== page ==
India, China 'most affected by weather-related disasters': UN
United Nations, Nov 24: India and China are among the countries most affected by weather-related disasters with the two nations accounting for more than three billion disaster-affected people between 1995 and 2015, a new UN report has said ahead of the crucial Paris climate conference.
The report titled 'The Human Cost of Weather Related Disasters by the United Nations Office for Disaster Risk Reduction' said the five countries hit by the highest number of disasters are the US, China, India, the Philippines, and Indonesia.
"Asian population giants, China and India, dominate the league table of countries most affected by weather-related disasters. Together these two nations account for more than 3 billion disaster-affected people between 1995 and 2015.
That is 75 per cent of the global total of 4.1 billion people," the report said. In India, 805 million people were affected by weather- related disasters during the 1995-2015 period, second only after China where 2,274 million were people affected.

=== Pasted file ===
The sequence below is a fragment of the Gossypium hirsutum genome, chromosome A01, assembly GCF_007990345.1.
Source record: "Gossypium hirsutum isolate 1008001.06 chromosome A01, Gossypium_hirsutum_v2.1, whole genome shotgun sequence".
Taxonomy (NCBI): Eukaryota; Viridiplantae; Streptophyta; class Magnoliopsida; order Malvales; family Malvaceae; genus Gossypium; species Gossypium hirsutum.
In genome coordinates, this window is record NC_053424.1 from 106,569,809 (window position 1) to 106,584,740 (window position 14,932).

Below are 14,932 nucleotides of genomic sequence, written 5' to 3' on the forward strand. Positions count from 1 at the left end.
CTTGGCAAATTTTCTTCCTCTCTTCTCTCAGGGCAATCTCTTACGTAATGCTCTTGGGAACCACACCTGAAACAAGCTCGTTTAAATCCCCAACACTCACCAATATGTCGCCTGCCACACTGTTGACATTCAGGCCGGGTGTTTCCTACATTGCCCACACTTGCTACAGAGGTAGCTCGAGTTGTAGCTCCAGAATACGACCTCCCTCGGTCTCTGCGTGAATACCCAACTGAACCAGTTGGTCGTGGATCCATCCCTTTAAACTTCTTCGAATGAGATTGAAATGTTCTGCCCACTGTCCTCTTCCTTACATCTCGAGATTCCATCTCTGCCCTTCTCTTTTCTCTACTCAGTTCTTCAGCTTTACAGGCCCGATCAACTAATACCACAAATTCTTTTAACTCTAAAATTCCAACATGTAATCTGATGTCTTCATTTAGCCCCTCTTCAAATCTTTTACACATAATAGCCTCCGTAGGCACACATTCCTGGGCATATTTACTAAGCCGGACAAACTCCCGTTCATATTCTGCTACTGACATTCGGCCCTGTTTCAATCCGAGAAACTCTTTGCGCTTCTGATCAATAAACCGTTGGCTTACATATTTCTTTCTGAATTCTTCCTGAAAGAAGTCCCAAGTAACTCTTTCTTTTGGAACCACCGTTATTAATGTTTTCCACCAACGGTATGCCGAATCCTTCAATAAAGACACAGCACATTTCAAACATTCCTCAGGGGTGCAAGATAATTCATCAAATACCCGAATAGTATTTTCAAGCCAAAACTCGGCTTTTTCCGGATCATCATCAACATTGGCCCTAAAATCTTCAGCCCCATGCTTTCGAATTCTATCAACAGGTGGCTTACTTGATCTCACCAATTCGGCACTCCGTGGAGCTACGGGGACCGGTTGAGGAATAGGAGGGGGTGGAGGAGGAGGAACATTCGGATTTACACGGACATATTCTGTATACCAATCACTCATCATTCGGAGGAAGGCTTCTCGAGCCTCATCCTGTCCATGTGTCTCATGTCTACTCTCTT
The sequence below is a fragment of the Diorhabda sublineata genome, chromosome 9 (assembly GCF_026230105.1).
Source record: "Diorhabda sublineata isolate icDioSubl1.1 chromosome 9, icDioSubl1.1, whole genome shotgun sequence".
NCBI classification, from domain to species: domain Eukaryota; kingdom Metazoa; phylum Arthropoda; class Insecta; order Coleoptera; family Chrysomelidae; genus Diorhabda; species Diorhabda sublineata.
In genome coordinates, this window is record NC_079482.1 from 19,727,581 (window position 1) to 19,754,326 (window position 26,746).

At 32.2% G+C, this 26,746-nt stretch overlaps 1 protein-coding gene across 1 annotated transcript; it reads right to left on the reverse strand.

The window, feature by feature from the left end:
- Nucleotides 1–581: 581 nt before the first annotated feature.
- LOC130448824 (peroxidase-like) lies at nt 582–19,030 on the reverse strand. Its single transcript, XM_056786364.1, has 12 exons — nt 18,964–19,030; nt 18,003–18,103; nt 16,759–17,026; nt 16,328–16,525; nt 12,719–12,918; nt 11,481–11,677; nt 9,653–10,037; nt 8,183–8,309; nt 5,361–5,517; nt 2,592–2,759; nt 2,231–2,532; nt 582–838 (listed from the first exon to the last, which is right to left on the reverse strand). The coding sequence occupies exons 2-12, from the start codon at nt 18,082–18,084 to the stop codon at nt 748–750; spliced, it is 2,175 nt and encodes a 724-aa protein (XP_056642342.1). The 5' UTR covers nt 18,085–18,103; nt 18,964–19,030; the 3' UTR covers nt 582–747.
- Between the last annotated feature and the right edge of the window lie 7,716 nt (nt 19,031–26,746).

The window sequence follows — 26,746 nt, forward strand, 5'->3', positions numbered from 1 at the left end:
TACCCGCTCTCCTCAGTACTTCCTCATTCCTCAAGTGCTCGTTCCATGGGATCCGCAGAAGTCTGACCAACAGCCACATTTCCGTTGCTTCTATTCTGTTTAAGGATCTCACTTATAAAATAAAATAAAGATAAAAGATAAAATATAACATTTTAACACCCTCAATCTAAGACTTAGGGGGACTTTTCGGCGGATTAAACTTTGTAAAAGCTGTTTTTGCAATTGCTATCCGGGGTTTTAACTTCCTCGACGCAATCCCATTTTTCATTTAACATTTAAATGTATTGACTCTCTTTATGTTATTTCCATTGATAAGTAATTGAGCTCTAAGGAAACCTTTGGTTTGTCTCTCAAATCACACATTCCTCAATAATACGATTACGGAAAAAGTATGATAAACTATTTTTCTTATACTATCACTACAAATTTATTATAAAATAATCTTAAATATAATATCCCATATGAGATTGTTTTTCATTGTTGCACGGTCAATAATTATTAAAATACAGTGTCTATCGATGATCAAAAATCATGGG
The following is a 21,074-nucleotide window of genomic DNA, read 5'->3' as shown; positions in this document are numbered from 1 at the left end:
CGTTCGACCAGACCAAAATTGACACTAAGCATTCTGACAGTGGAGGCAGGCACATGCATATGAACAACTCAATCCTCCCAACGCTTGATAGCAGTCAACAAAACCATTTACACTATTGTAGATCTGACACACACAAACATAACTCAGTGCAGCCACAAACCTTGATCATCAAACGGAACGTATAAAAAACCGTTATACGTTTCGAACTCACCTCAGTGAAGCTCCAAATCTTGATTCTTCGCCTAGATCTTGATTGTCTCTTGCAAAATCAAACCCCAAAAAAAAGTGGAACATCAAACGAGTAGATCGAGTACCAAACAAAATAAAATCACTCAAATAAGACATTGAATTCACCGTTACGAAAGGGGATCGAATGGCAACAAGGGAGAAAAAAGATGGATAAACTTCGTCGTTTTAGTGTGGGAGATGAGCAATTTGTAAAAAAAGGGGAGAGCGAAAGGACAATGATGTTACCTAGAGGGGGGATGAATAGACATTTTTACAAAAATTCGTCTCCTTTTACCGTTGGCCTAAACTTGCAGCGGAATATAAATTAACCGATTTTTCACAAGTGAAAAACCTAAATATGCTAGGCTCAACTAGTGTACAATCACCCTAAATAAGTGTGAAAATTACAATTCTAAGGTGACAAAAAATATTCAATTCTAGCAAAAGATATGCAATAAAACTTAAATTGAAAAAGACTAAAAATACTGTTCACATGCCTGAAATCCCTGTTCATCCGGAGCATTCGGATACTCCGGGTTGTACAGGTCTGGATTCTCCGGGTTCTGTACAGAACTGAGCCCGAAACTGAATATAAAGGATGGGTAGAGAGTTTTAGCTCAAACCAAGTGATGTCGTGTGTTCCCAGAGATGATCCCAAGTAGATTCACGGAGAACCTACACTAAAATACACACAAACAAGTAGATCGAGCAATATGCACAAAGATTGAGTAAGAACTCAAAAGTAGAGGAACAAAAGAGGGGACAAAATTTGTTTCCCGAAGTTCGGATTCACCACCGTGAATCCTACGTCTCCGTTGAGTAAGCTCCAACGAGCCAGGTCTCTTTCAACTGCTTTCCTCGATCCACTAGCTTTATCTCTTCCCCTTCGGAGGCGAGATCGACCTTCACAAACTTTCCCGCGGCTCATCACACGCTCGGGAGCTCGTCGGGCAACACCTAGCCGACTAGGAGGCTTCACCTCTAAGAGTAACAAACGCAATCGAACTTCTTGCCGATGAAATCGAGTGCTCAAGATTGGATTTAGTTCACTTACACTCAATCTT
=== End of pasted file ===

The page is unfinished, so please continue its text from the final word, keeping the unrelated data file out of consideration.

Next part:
India was hit by 288 disasters over the last 20 years, third only after the US (472) and China (441). The Philippines (274) and Indonesia (163) round of the five nations hit by the highest number of disasters.
The report, however, said in recent years, national preparedness and more efficient responses to disasters have significantly reduced the numbers of people dying from weather-related hazards in some countries.
India, China, Indonesia, Bangladesh, Thailand and Myanmar have each made major commitments to reduce disaster losses by acting on the priorities of the Hyogo Framework for Action (HFA).
For India, a key trigger was the 1999 cyclone which claimed around 10,000 lives in Odisha as casualties in two recent major cyclones were minimal, the report said.
The report, which comes ahead of the Paris climate conference starting November 30, further shows that over the last 20 years, 90 per cent of major disasters have been caused by 6,457 recorded floods, storms, heatwaves, droughts and other weather-related events.
"Weather and climate are major drivers of disaster risk and this report demonstrates that the world is paying a high price in lives lost," UNISDR head Margareta Wahlstrom said.
"Economic losses are a major development challenge for many least developed countries battling climate change and poverty," she said.